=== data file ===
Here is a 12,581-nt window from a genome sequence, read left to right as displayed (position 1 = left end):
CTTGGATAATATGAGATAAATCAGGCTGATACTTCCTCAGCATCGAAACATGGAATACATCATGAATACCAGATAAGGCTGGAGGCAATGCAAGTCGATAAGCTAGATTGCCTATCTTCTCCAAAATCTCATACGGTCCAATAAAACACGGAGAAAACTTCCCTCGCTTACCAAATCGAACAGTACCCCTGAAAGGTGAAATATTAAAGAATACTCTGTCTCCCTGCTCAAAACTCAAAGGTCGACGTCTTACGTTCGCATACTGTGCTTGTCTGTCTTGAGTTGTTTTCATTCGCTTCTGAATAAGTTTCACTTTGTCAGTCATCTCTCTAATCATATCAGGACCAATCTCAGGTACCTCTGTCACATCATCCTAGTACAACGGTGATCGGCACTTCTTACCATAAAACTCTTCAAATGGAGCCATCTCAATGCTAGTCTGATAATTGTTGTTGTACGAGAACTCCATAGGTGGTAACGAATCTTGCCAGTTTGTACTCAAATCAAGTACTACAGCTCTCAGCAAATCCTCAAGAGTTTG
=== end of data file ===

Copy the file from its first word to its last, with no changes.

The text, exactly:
Here is a 12,581-nt window from a genome sequence, read left to right as displayed (position 1 = left end):
CTTGGATAATATGAGATAAATCAGGCTGATACTTCCTCAGCATCGAAACATGGAATACATCATGAATACCAGATAAGGCTGGAGGCAATGCAAGTCGATAAGCTAGATTGCCTATCTTCTCCAAAATCTCATACGGTCCAATAAAACACGGAGAAAACTTCCCTCGCTTACCAAATCGAACAGTACCCCTGAAAGGTGAAATATTAAAGAATACTCTGTCTCCCTGCTCAAAACTCAAAGGTCGACGTCTTACGTTCGCATACTGTGCTTGTCTGTCTTGAGTTGTTTTCATTCGCTTCTGAATAAGTTTCACTTTGTCAGTCATCTCTCTAATCATATCAGGACCAATCTCAGGTACCTCTGTCACATCATCCTAGTACAACGGTGATCGGCACTTCTTACCATAAAACTCTTCAAATGGAGCCATCTCAATGCTAGTCTGATAATTGTTGTTGTACGAGAACTCCATAGGTGGTAACGAATCTTGCCAGTTTGTACTCAAATCAAGTACTACAGCTCTCAGCAAATCCTCAAGAGTTTG